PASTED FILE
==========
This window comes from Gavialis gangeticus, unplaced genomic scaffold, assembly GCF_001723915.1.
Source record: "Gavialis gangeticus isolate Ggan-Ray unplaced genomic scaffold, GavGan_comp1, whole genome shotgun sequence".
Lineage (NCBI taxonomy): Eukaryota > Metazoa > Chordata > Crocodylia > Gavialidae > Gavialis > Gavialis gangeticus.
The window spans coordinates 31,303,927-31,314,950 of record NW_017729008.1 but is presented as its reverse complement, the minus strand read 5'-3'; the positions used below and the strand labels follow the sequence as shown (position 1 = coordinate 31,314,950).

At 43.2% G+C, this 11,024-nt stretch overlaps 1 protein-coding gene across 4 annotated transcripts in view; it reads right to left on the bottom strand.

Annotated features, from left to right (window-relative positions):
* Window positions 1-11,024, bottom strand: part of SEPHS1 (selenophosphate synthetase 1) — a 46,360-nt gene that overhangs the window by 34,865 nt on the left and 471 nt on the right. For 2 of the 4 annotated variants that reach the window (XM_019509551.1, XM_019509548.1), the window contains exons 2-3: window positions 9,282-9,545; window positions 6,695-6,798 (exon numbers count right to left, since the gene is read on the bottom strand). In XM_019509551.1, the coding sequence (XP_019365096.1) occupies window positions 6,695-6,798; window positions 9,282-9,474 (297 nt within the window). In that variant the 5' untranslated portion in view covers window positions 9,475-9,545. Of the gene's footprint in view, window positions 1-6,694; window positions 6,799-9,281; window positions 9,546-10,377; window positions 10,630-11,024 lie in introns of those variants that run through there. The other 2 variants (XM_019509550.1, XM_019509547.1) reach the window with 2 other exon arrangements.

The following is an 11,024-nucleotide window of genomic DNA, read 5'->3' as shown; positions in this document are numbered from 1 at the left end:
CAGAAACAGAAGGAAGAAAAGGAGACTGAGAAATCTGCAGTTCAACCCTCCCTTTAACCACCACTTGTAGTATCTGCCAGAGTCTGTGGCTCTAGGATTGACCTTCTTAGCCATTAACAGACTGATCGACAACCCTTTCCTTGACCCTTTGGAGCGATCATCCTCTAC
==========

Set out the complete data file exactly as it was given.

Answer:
This window comes from Gavialis gangeticus, unplaced genomic scaffold, assembly GCF_001723915.1.
Source record: "Gavialis gangeticus isolate Ggan-Ray unplaced genomic scaffold, GavGan_comp1, whole genome shotgun sequence".
Lineage (NCBI taxonomy): Eukaryota > Metazoa > Chordata > Crocodylia > Gavialidae > Gavialis > Gavialis gangeticus.
The window spans coordinates 31,303,927-31,314,950 of record NW_017729008.1 but is presented as its reverse complement, the minus strand read 5'-3'; the positions used below and the strand labels follow the sequence as shown (position 1 = coordinate 31,314,950).

At 43.2% G+C, this 11,024-nt stretch overlaps 1 protein-coding gene across 4 annotated transcripts in view; it reads right to left on the bottom strand.

Annotated features, from left to right (window-relative positions):
* Window positions 1-11,024, bottom strand: part of SEPHS1 (selenophosphate synthetase 1) — a 46,360-nt gene that overhangs the window by 34,865 nt on the left and 471 nt on the right. For 2 of the 4 annotated variants that reach the window (XM_019509551.1, XM_019509548.1), the window contains exons 2-3: window positions 9,282-9,545; window positions 6,695-6,798 (exon numbers count right to left, since the gene is read on the bottom strand). In XM_019509551.1, the coding sequence (XP_019365096.1) occupies window positions 6,695-6,798; window positions 9,282-9,474 (297 nt within the window). In that variant the 5' untranslated portion in view covers window positions 9,475-9,545. Of the gene's footprint in view, window positions 1-6,694; window positions 6,799-9,281; window positions 9,546-10,377; window positions 10,630-11,024 lie in introns of those variants that run through there. The other 2 variants (XM_019509550.1, XM_019509547.1) reach the window with 2 other exon arrangements.

The following is an 11,024-nucleotide window of genomic DNA, read 5'->3' as shown; positions in this document are numbered from 1 at the left end:
CAGAAACAGAAGGAAGAAAAGGAGACTGAGAAATCTGCAGTTCAACCCTCCCTTTAACCACCACTTGTAGTATCTGCCAGAGTCTGTGGCTCTAGGATTGACCTTCTTAGCCATTAACAGACTGATCGACAACCCTTTCCTTGACCCTTTGGAGCGATCATCCTCTAC